Think emerging markets are a good place to park your money for the long run? You’re definitely on the right track.
But if you rush into bets on emerging markets now, you may be disappointed.
Why? Because you’re late to the party.
Just take a look at this chart of the iShares MSCI Emerging Markets ETF (EEM). You’ll see that investors have been going bonkers for emerging markets over the past year and a half.
In fact, EEM has gained a whopping 38.9% since the beginning of 2016. Compare that to a rise of just 19.5% for the S&P 500.
That’s for good reason. Emerging markets are cheaper, and growing much faster than the U.S.
So, it’s understandable that Credit Suisse would come out this week and say, “it is not too late … to engage in emerging-market equities.”
However, that doesn’t make them a “Buy” today.
For now, I think the rally is overdone. On top of that, I expect a 13% correction from current levels. Here’s why …
The price pattern for EEM suggests the rally is at a stopping point, at least for now. And that it’s due for a pause that refreshes for more gains.
At the same time, there are several fundamental factors lining up that make emerging markets increasingly vulnerable. The big one is the potential for rising interest rates.
Look, the Fed has already begun raising interest rates, albeit in baby steps … so far. But the next phase is to start unwinding its balance sheet.
Markets seem to think the Fed can take its sweet time with interest-rate hikes and asset liquidation. That’s because inflation is not a threat.
But the Fed must also be concerned about being too easy with its monetary policy. Specifically, whether it’s encouraging asset-price inflation that’s not justified by the underlying economic conditions.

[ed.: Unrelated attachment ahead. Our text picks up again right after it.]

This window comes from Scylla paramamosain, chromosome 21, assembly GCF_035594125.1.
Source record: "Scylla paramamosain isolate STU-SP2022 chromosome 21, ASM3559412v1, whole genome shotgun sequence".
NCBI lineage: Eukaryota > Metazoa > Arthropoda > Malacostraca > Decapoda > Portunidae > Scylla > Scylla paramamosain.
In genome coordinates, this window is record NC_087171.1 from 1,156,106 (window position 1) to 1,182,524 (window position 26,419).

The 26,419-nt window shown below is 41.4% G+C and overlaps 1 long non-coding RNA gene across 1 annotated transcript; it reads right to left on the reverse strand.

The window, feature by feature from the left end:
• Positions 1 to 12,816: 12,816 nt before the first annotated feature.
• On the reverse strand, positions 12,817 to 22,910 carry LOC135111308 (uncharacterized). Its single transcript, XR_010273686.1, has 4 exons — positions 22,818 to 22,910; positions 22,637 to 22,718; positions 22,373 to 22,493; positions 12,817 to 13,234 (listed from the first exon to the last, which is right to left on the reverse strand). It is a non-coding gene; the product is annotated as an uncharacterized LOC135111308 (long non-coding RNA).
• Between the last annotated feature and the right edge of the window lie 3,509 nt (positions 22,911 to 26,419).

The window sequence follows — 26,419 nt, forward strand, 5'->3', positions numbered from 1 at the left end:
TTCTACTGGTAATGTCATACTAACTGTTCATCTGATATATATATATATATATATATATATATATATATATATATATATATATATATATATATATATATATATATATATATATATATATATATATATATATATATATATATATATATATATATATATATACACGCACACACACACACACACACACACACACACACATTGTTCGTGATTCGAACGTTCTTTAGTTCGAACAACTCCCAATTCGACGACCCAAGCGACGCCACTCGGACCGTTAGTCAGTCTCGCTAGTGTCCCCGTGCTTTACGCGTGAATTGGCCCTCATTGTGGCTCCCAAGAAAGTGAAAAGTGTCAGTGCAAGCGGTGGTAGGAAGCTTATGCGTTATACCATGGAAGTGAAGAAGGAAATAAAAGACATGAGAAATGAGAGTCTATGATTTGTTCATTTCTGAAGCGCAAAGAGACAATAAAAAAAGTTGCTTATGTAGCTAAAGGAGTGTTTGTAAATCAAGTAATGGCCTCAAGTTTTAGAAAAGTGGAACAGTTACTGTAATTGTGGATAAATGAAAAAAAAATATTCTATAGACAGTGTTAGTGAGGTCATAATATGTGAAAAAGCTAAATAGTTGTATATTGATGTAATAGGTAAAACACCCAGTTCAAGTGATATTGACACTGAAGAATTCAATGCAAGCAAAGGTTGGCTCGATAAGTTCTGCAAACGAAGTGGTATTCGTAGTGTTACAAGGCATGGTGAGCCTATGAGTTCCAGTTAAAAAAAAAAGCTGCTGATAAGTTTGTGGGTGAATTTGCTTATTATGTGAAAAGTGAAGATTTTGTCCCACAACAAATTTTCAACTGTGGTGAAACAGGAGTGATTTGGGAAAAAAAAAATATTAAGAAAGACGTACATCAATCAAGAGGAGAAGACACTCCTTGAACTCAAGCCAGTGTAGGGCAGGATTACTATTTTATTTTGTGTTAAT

That’s exactly what we’ve seen in equity markets here at home … and especially in emerging markets.
The likelihood of another rate hike before year-end is falling, but don’t bet on it. Why? Because the U.S. dollar has fallen nearly 10% this year. And this gives the Fed extra leeway.
So if there were ever a time to tighten monetary policy, now might be it.
Yet, markets aren’t expecting it. This would trigger a surprise rally in the dollar … and a nasty surprise for emerging markets, as those typically react badly to a stronger dollar.
The Financial Times reports that …
“Total EM debt has risen from 145% of GDP at the end of 2012 to 184% as of the end of 2016 … Foreign ownership of EM debt, excluding China, has risen from 21% to 25% over the same time period.”
That is a big concern still.
A hawkish Fed … rising U.S. interest rates … and a stronger U.S. dollar will force a rapid rethink. One that pulls capital away from emerging markets, in the near term. But not for too long.
That’s because emerging markets offer much better longer-term potential than the U.S. and most other developed markets, for that matter.
The Cyclically-Adjusted Price to Earnings ratio (CAPE), currently 29.85, suggests there is not a whole lot of upside potential for U.S. equities in the coming decade. CAPE for emerging markets “is 16.1, well-below the historical average of 24.2 and cheaper than developed world equities,” according to a strategist at JPMorgan.
Plus, emerging markets are not as vulnerable to deep, sustained capital outflows as they were several years ago. That’s because their cross-border borrowing is not nearly as high as it was in 2007 before the financial crisis hit.
Indeed, because of the shifting make-up of capital flows since the global financial crisis, emerging markets are not likely to respond as badly to Fed policy going forward as they would have in the past.
Bottom line: Emerging markets account for 40% of global GDP. Valuations are relatively low. They seem to have become more resilient to Fed policy. And capital flows seem to be rebuilding, rather than topping out.
Emerging markets seem like a good long-term investment if we avoid a global credit event. As I suggested last week, that’s not something I am willing to “write off,” if you’ll pardon the pun!
But nearer term, I think EM is overbought and vulnerable to shifting U.S. dollar and U.S. interest-rate sentiment. In fact, outflows from emerging-market ETFs began last week, and this may only be the beginning …
For investors, this means a longer-term buying opportunity at more-attractive prices lies just ahead.
But first, more aggressive traders might consider first betting on the decline I expect.
An easy way to profit from it, while avoiding the need to sell short any stocks or ETFs, is to target an inverse ETF like the ProShares MSCI Short Emerging Markets ETF (EUM), which is designed to rise in value as emerging markets decline.